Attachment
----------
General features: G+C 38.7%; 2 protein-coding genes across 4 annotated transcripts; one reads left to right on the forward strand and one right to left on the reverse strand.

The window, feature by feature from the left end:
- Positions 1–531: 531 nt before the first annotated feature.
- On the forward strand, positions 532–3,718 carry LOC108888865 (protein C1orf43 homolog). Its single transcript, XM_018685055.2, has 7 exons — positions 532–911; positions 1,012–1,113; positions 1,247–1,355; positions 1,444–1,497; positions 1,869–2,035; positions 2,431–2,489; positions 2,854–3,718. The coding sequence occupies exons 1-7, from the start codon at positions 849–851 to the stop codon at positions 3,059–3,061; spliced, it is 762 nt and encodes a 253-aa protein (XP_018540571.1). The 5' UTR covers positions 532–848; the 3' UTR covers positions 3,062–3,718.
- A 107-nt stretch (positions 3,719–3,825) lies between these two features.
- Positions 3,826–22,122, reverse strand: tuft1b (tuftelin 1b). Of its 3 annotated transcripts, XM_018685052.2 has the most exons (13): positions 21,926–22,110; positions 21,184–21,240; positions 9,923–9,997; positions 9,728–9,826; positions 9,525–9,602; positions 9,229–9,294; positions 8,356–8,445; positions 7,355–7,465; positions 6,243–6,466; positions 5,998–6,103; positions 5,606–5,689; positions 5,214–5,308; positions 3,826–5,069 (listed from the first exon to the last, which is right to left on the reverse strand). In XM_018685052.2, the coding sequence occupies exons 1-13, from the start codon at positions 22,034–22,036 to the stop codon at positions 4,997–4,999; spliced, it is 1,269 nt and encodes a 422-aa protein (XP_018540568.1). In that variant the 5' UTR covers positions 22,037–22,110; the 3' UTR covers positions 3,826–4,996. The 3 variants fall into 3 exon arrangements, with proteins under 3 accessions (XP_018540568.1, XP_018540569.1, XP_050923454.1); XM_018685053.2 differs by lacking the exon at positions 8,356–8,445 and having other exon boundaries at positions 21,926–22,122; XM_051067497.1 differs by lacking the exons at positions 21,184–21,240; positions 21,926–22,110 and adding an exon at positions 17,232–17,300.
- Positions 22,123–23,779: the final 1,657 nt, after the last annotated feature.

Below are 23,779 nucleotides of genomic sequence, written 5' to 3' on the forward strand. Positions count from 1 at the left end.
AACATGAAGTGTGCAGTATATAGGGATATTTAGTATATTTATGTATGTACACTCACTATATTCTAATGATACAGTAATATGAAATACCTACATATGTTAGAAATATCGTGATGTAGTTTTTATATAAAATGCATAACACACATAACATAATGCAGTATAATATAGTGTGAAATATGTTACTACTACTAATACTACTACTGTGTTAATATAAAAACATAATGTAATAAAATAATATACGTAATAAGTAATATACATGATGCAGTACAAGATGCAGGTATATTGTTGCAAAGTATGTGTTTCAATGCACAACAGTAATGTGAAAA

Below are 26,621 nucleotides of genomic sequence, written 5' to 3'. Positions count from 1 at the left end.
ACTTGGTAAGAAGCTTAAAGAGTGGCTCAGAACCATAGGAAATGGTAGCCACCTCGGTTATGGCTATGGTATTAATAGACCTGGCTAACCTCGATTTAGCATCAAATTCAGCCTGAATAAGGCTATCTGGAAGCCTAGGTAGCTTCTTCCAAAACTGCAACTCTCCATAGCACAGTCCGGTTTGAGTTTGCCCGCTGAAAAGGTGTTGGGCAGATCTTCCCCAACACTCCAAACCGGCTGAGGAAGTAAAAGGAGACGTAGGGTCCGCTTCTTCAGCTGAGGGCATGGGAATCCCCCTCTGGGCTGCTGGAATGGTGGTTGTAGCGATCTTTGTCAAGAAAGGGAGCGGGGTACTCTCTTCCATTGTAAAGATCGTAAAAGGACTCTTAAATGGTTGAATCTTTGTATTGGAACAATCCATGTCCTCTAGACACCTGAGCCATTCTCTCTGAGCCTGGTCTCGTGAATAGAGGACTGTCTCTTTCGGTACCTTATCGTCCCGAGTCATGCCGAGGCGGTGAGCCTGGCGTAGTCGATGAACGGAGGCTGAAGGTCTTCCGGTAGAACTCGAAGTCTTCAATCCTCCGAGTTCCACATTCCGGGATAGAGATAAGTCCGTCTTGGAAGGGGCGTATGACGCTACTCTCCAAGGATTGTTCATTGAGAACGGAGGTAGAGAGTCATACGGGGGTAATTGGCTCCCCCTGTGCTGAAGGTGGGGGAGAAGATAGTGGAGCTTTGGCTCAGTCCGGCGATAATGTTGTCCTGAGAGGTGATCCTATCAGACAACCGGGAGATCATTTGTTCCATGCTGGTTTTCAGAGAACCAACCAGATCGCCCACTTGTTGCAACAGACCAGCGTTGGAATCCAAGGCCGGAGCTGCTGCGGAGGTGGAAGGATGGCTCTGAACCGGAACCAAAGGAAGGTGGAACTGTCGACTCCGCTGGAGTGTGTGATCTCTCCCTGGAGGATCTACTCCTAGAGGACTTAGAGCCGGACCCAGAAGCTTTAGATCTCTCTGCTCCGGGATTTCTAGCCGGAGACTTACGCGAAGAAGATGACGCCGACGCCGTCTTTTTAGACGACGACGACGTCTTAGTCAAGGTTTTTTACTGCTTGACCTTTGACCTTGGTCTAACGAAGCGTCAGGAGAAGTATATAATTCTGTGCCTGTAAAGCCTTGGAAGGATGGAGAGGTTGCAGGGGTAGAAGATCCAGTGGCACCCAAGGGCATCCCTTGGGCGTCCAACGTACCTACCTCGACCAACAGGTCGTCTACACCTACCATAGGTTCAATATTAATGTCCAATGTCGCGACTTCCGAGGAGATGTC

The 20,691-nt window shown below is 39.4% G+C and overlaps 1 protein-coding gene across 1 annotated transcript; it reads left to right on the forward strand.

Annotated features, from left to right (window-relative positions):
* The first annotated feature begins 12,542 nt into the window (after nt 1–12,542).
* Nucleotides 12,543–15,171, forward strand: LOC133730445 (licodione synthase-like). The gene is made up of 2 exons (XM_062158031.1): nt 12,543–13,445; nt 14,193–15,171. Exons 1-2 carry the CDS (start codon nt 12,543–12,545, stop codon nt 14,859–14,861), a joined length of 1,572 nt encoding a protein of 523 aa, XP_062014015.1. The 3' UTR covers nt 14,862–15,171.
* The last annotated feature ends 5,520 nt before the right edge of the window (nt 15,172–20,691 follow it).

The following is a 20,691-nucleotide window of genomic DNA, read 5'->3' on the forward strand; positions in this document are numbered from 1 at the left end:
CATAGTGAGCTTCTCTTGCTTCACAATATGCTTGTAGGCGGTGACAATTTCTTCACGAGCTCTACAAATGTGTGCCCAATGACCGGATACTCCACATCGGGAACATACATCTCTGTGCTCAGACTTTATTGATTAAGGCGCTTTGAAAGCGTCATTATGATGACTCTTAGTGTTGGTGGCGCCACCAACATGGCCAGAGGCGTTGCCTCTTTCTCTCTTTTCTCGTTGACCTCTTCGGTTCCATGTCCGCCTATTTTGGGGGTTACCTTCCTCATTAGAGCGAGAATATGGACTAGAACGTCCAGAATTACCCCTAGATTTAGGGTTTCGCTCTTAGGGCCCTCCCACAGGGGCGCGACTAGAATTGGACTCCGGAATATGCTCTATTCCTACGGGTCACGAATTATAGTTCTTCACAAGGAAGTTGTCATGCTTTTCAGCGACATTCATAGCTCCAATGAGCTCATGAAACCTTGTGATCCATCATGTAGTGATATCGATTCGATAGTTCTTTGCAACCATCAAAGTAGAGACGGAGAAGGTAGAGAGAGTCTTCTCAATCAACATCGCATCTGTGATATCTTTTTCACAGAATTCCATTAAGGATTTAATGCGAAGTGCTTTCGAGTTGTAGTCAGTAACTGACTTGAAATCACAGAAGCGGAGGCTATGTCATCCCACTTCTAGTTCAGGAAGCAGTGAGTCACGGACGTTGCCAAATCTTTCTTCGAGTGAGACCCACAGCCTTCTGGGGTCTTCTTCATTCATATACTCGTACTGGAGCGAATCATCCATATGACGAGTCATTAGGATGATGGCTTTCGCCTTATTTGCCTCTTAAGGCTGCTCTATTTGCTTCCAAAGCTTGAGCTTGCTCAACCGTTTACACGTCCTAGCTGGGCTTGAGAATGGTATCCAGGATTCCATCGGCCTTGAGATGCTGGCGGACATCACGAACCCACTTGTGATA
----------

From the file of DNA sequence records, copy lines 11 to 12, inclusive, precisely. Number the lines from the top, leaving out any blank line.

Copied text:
ACTTGGTAAGAAGCTTAAAGAGTGGCTCAGAACCATAGGAAATGGTAGCCACCTCGGTTATGGCTATGGTATTAATAGACCTGGCTAACCTCGATTTAGCATCAAATTCAGCCTGAATAAGGCTATCTGGAAGCCTAGGTAGCTTCTTCCAAAACTGCAACTCTCCATAGCACAGTCCGGTTTGAGTTTGCCCGCTGAAAAGGTGTTGGGCAGATCTTCCCCAACACTCCAAACCGGCTGAGGAAGTAAAAGGAGACGTAGGGTCCGCTTCTTCAGCTGAGGGCATGGGAATCCCCCTCTGGGCTGCTGGAATGGTGGTTGTAGCGATCTTTGTCAAGAAAGGGAGCGGGGTACTCTCTTCCATTGTAAAGATCGTAAAAGGACTCTTAAATGGTTGAATCTTTGTATTGGAACAATCCATGTCCTCTAGACACCTGAGCCATTCTCTCTGAGCCTGGTCTCGTGAATAGAGGACTGTCTCTTTCGGTACCTTATCGTCCCGAGTCATGCCGAGGCGGTGAGCCTGGCGTAGTCGATGAACGGAGGCTGAAGGTCTTCCGGTAGAACTCGAAGTCTTCAATCCTCCGAGTTCCACATTCCGGGATAGAGATAAGTCCGTCTTGGAAGGGGCGTATGACGCTACTCTCCAAGGATTGTTCATTGAGAACGGAGGTAGAGAGTCATACGGGGGTAATTGGCTCCCCCTGTGCTGAAGGTGGGGGAGAAGATAGTGGAGCTTTGGCTCAGTCCGGCGATAATGTTGTCCTGAGAGGTGATCCTATCAGACAACCGGGAGATCATTTGTTCCATGCTGGTTTTCAGAGAACCAACCAGATCGCCCACTTGTTGCAACAGACCAGCGTTGGAATCCAAGGCCGGAGCTGCTGCGGAGGTGGAAGGATGGCTCTGAACCGGAACCAAAGGAAGGTGGAACTGTCGACTCCGCTGGAGTGTGTGATCTCTCCCTGGAGGATCTACTCCTAGAGGACTTAGAGCCGGACCCAGAAGCTTTAGATCTCTCTGCTCCGGGATTTCTAGCCGGAGACTTACGCGAAGAAGATGACGCCGACGCCGTCTTTTTAGACGACGACGACGTCTTAGTCAAGGTTTTTTACTGCTTGACCTTTGACCTTGGTCTAACGAAGCGTCAGGAGAAGTATATAATTCTGTGCCTGTAAAGCCTTGGAAGGATGGAGAGGTTGCAGGGGTAGAAGATCCAGTGGCACCCAAGGGCATCCCTTGGGCGTCCAACGTACCTACCTCGACCAACAGGTCGTCTACACCTACCATAGGTTCAATATTAATGTCCAATGTCGCGACTTCCGAGGAGATGTC

The 20,691-nt window shown below is 39.4% G+C and overlaps 1 protein-coding gene across 1 annotated transcript; it reads left to right on the forward strand.